Writing good content for the web is crucial for your business. It can drive sales, build your customer base and get your brand at the top of a search list. Reaching and connecting with your audience is the key, but the way people read web pages is very different from reading a book or magazine: time is of the essence. Web content is rarely read word by word; instead people start by scanning the page, selecting individual words and sentences as they go to find the information that’s interesting to them. And if it’s not there immediately, they’ll soon move on elsewhere. Below is a guide to getting started:
Make it human and personal
We all interact with computers but we have an advantage: computers lack the human element and are not great conversationalists. Let your readers know there is a person behind the pages and your website. Put yourself in their shoes: what are you looking for, what do you want to know from this website, what would make you buy this product? Keep the tone friendly and easy to read and don’t be afraid to write as you speak – your readers want to get to know you.
Avoid sales speak Sales are important but readers on the web are savvy, they know when they’re being sold to, they don’t like it and will quickly lose interest. As they read they filter out the sales speak, making that text redundant, to find out what they want to know. Don’t waste your words, keep it newsworthy and informative.
Language Keep it clear and precise – this will also help with your Search Engine Optimisation. Be consistent in your writing style, across your website, to give your site a voice and personality.
Most newspaper journalists use the ‘inverted pyramid’ approach: start with the conclusion (e.g. ‘Social Media has changed business for ever’), follow with the most important supporting information (why and results) and end by giving the background. Web users want to get straight to the facts, so capture their interest at the top of the article and make it easier for them to read on.
Make these impactful and informative – maximum 8 words (the shorter the better). A headline needs to grab the reader’s attention to make them want to read on.
Paragraphs: one idea per paragraph and keep it short. The first sentence needs to grab attention. Readers will skip over any additional ideas if they are not caught by the first few words at the start of the paragraph. If it helps, write the article first and then edit down to half the word count (or less).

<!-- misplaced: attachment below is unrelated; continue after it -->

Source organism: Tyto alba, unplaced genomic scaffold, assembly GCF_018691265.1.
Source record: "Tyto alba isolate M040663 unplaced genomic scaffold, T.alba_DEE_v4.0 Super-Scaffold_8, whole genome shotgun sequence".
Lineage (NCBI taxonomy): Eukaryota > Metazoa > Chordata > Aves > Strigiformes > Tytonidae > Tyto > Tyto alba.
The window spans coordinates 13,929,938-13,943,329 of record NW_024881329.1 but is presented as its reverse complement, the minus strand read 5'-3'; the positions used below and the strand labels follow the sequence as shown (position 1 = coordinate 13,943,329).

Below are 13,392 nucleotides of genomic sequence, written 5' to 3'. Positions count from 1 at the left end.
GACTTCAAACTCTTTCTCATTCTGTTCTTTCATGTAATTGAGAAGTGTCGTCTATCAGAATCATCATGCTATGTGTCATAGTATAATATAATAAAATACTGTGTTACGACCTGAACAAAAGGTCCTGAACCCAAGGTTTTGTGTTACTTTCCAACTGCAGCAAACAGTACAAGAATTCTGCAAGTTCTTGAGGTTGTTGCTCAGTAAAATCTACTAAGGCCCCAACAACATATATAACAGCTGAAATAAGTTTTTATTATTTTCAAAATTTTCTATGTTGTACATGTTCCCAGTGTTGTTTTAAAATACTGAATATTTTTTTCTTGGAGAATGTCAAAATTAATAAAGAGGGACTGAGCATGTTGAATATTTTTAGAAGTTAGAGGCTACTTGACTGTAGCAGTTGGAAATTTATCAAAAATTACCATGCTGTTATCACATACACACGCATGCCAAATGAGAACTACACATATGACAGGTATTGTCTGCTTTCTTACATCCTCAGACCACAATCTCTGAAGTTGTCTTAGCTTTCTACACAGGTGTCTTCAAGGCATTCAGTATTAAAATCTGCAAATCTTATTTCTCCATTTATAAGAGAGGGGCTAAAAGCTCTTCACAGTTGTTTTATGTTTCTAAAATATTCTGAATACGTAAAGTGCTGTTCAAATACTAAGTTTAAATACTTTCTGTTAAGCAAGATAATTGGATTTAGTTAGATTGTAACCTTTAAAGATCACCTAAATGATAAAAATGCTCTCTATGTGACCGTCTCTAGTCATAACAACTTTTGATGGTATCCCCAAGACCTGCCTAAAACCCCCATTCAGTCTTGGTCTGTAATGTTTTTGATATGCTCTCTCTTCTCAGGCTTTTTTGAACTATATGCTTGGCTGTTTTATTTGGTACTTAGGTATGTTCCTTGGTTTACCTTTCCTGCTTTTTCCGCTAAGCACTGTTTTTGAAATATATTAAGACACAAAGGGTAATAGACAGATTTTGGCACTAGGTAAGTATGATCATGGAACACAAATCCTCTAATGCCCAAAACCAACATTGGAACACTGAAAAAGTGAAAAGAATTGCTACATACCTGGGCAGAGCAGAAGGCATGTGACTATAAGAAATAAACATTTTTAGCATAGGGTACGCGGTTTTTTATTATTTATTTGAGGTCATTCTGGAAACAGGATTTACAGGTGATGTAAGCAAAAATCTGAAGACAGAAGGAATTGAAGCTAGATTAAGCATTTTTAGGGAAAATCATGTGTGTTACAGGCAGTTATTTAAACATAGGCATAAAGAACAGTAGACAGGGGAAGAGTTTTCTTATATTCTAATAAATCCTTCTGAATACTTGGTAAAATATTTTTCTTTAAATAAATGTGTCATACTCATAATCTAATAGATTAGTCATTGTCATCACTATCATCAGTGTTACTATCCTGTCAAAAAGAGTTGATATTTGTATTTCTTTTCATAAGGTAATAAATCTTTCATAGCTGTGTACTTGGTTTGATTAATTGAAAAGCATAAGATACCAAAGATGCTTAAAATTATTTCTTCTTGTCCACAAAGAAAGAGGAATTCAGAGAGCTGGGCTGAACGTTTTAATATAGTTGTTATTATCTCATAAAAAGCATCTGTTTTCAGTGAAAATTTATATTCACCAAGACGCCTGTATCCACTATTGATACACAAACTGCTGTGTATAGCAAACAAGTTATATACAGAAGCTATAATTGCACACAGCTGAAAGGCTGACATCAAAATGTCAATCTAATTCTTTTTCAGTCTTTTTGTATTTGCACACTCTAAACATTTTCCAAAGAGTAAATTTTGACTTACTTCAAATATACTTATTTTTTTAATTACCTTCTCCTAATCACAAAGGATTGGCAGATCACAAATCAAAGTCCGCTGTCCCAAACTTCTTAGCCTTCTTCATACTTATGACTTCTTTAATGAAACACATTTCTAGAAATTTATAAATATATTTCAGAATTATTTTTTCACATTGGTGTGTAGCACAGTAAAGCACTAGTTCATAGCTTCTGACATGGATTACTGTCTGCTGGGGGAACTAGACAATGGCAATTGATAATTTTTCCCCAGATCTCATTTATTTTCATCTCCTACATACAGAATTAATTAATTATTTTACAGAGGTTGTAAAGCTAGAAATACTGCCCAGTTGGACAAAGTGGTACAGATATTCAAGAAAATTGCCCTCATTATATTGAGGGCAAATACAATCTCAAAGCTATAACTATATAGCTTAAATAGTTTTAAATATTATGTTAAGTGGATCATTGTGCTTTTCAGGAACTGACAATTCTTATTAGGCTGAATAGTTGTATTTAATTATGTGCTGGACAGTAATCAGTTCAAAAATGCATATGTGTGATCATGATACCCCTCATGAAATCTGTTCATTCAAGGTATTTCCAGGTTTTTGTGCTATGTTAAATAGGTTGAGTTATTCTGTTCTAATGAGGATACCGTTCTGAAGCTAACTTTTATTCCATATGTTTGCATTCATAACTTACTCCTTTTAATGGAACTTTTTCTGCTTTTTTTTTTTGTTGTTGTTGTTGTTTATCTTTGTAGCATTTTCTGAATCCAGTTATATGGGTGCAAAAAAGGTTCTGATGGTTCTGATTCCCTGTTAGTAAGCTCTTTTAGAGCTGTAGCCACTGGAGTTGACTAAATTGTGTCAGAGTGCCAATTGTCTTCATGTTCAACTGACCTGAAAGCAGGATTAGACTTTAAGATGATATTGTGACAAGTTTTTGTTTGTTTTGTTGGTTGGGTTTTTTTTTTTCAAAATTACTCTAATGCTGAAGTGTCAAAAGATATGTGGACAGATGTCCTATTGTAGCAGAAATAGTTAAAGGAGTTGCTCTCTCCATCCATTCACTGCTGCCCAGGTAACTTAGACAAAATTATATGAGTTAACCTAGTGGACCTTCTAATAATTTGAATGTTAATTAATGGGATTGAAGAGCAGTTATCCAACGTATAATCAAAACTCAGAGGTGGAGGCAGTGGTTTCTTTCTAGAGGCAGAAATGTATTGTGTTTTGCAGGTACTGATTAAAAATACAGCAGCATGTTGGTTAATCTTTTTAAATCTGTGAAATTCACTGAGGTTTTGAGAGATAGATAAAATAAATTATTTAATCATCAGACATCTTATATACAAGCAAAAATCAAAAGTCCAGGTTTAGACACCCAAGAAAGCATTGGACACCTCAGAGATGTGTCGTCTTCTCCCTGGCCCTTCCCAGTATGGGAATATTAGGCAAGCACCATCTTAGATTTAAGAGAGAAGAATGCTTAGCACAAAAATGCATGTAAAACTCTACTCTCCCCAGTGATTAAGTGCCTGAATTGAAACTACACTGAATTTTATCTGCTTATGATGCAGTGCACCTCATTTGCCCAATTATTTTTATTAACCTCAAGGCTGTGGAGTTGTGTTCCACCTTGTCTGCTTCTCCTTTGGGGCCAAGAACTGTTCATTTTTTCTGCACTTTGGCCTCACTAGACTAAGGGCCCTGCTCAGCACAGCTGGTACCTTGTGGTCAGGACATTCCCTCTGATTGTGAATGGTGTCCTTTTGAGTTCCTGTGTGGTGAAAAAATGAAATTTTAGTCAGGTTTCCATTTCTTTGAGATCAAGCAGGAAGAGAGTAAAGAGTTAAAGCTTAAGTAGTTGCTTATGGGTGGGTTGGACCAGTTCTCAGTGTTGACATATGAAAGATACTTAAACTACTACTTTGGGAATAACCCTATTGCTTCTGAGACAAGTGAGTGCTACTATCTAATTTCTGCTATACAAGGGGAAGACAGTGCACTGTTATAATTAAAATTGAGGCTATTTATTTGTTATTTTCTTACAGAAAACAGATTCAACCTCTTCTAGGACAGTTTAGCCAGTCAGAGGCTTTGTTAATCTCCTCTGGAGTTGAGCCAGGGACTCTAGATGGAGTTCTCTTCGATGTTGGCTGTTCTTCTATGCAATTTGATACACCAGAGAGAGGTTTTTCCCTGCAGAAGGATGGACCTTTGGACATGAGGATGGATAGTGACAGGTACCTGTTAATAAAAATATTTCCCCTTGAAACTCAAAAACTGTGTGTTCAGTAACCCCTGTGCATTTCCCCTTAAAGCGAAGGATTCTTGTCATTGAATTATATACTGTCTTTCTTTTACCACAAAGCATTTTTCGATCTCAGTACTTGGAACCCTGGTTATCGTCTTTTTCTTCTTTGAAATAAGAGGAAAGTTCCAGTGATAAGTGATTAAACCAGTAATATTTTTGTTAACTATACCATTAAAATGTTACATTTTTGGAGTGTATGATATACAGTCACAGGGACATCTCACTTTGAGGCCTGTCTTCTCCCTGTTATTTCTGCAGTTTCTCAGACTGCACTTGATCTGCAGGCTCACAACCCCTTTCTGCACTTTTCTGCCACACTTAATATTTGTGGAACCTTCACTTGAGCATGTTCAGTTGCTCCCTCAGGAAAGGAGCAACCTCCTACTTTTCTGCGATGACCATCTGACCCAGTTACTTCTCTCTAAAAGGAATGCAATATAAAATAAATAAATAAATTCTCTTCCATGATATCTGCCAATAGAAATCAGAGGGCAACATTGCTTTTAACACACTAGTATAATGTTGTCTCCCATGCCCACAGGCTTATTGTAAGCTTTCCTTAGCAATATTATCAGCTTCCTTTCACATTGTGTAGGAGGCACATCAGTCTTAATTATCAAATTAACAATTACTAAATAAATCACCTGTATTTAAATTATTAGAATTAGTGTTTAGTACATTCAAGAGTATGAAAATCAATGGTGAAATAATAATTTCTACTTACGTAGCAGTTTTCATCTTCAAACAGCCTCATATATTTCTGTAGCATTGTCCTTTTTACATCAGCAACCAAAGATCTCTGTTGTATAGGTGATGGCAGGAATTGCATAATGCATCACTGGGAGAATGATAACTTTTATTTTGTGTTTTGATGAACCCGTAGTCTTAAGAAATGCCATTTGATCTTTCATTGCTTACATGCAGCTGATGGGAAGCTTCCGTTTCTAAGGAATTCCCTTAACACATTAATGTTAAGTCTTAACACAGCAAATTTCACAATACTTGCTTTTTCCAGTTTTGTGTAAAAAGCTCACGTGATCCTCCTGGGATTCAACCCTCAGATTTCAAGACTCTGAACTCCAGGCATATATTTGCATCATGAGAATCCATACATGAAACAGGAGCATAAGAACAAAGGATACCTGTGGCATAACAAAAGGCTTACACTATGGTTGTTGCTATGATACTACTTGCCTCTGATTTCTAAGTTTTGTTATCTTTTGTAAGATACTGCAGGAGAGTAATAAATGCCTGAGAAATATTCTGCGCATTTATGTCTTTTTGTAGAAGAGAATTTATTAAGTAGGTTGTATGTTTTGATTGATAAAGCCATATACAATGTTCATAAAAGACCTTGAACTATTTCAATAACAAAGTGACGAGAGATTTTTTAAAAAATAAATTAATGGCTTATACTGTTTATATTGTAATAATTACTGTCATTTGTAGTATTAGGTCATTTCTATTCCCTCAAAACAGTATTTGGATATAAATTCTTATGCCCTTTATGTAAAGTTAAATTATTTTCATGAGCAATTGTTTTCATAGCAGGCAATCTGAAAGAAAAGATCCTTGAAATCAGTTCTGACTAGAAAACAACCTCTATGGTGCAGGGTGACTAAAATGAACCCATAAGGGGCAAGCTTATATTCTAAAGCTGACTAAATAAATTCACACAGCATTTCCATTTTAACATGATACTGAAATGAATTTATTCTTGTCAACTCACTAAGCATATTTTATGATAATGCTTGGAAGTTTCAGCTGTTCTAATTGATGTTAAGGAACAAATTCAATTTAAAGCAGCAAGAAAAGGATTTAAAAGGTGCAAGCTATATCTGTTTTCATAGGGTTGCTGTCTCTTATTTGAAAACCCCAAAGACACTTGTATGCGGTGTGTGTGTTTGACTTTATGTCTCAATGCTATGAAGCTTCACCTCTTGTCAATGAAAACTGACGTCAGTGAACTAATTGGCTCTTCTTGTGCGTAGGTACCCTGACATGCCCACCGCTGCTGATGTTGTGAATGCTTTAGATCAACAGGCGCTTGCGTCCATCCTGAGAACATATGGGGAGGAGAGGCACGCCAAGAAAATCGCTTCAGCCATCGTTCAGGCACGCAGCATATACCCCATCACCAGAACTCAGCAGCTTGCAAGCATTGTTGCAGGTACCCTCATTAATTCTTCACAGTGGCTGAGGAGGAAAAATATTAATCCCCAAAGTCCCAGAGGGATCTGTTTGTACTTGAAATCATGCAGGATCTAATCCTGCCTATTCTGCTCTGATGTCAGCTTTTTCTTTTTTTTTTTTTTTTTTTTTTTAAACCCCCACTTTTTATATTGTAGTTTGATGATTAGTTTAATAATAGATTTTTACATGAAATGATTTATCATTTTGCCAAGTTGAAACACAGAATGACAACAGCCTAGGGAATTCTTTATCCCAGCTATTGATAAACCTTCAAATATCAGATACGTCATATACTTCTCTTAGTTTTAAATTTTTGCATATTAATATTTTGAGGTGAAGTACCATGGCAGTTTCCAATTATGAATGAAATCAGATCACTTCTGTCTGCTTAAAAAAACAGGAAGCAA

Spelling & Grammar
Avoid typos and misspellings. There are few things that will lose readers quicker than content filled with errors and impossible to read. Always proof-read and ‘Spell Check’ new content before pressing send.
Skim reading rules on the web. Make your pages stand out and avoid massive blocks of text. Think: concise, scannable and objective:
• highlight keywords
• use meaningful sub-headings
• use bullet point lists
• use thumbnail images
Share Readers want to trust the information they’re being given and it can increase your credibility by using links to other sites. This shows that you’ve done your homework so don’t be afraid to share information from other sources.
Social Media – make it visible. Highlight Facebook, Twitter (others?) icons and make them visible on all pages of your website so that your customers can click just once to connect with you elsewhere.
Quick Top 5 Writing Tips: getting started
1. Strive for Engagement
2. Be Personal & Informative
3. Be Concise, scan able and objective
4. Use Spell Check & Grammar before pressing send
5. Share your knowledge
1. Be genuine
2. Keep it personal
3. Grab their attention with the headline
4. Use short paragraphs
5. Say more with less – edit, edit, edit
6. Check spelling and grammar – proof, proof, proof
7. Images: help your content to stand-out, use thumbnails, lists
8. Think Tags or Keywords: help you get found on the internet
9. Tell people: Share and promote your content
10. Tie-it in: link to Facebook, Twitter, LinkedIn and other online platforms
Remember if you need help please get in touch